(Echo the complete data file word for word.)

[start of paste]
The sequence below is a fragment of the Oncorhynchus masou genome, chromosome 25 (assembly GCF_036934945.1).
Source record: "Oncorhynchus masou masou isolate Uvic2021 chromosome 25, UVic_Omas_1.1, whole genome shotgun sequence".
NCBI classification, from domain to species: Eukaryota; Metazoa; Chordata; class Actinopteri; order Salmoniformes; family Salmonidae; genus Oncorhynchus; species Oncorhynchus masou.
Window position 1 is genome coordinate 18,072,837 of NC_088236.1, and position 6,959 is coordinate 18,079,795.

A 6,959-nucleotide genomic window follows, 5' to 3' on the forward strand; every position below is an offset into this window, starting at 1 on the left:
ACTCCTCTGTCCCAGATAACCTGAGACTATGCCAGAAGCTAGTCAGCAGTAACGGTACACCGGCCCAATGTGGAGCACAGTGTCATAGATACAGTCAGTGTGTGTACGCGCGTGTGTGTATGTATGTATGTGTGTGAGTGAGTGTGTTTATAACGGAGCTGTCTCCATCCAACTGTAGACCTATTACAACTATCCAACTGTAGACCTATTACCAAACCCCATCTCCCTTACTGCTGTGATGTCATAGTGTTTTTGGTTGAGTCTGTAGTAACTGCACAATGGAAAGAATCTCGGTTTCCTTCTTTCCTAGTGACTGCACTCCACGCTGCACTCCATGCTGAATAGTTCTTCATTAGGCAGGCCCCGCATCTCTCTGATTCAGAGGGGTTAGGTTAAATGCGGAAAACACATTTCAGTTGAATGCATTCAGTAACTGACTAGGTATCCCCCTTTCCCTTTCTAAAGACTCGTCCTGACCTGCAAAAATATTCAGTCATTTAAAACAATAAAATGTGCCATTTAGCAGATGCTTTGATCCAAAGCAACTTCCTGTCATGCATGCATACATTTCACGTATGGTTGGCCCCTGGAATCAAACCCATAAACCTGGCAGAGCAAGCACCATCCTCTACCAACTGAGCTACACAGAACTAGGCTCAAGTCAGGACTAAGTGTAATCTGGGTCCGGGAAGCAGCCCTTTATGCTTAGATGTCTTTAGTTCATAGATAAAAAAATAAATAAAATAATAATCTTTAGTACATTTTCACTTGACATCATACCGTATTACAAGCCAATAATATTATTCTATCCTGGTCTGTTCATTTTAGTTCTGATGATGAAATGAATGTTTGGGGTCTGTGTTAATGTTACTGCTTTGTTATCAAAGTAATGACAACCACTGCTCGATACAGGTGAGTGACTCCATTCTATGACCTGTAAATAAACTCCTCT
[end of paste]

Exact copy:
The sequence below is a fragment of the Oncorhynchus masou genome, chromosome 25 (assembly GCF_036934945.1).
Source record: "Oncorhynchus masou masou isolate Uvic2021 chromosome 25, UVic_Omas_1.1, whole genome shotgun sequence".
NCBI classification, from domain to species: Eukaryota; Metazoa; Chordata; class Actinopteri; order Salmoniformes; family Salmonidae; genus Oncorhynchus; species Oncorhynchus masou.
Window position 1 is genome coordinate 18,072,837 of NC_088236.1, and position 6,959 is coordinate 18,079,795.

A 6,959-nucleotide genomic window follows, 5' to 3' on the forward strand; every position below is an offset into this window, starting at 1 on the left:
ACTCCTCTGTCCCAGATAACCTGAGACTATGCCAGAAGCTAGTCAGCAGTAACGGTACACCGGCCCAATGTGGAGCACAGTGTCATAGATACAGTCAGTGTGTGTACGCGCGTGTGTGTATGTATGTATGTGTGTGAGTGAGTGTGTTTATAACGGAGCTGTCTCCATCCAACTGTAGACCTATTACAACTATCCAACTGTAGACCTATTACCAAACCCCATCTCCCTTACTGCTGTGATGTCATAGTGTTTTTGGTTGAGTCTGTAGTAACTGCACAATGGAAAGAATCTCGGTTTCCTTCTTTCCTAGTGACTGCACTCCACGCTGCACTCCATGCTGAATAGTTCTTCATTAGGCAGGCCCCGCATCTCTCTGATTCAGAGGGGTTAGGTTAAATGCGGAAAACACATTTCAGTTGAATGCATTCAGTAACTGACTAGGTATCCCCCTTTCCCTTTCTAAAGACTCGTCCTGACCTGCAAAAATATTCAGTCATTTAAAACAATAAAATGTGCCATTTAGCAGATGCTTTGATCCAAAGCAACTTCCTGTCATGCATGCATACATTTCACGTATGGTTGGCCCCTGGAATCAAACCCATAAACCTGGCAGAGCAAGCACCATCCTCTACCAACTGAGCTACACAGAACTAGGCTCAAGTCAGGACTAAGTGTAATCTGGGTCCGGGAAGCAGCCCTTTATGCTTAGATGTCTTTAGTTCATAGATAAAAAAATAAATAAAATAATAATCTTTAGTACATTTTCACTTGACATCATACCGTATTACAAGCCAATAATATTATTCTATCCTGGTCTGTTCATTTTAGTTCTGATGATGAAATGAATGTTTGGGGTCTGTGTTAATGTTACTGCTTTGTTATCAAAGTAATGACAACCACTGCTCGATACAGGTGAGTGACTCCATTCTATGACCTGTAAATAAACTCCTCT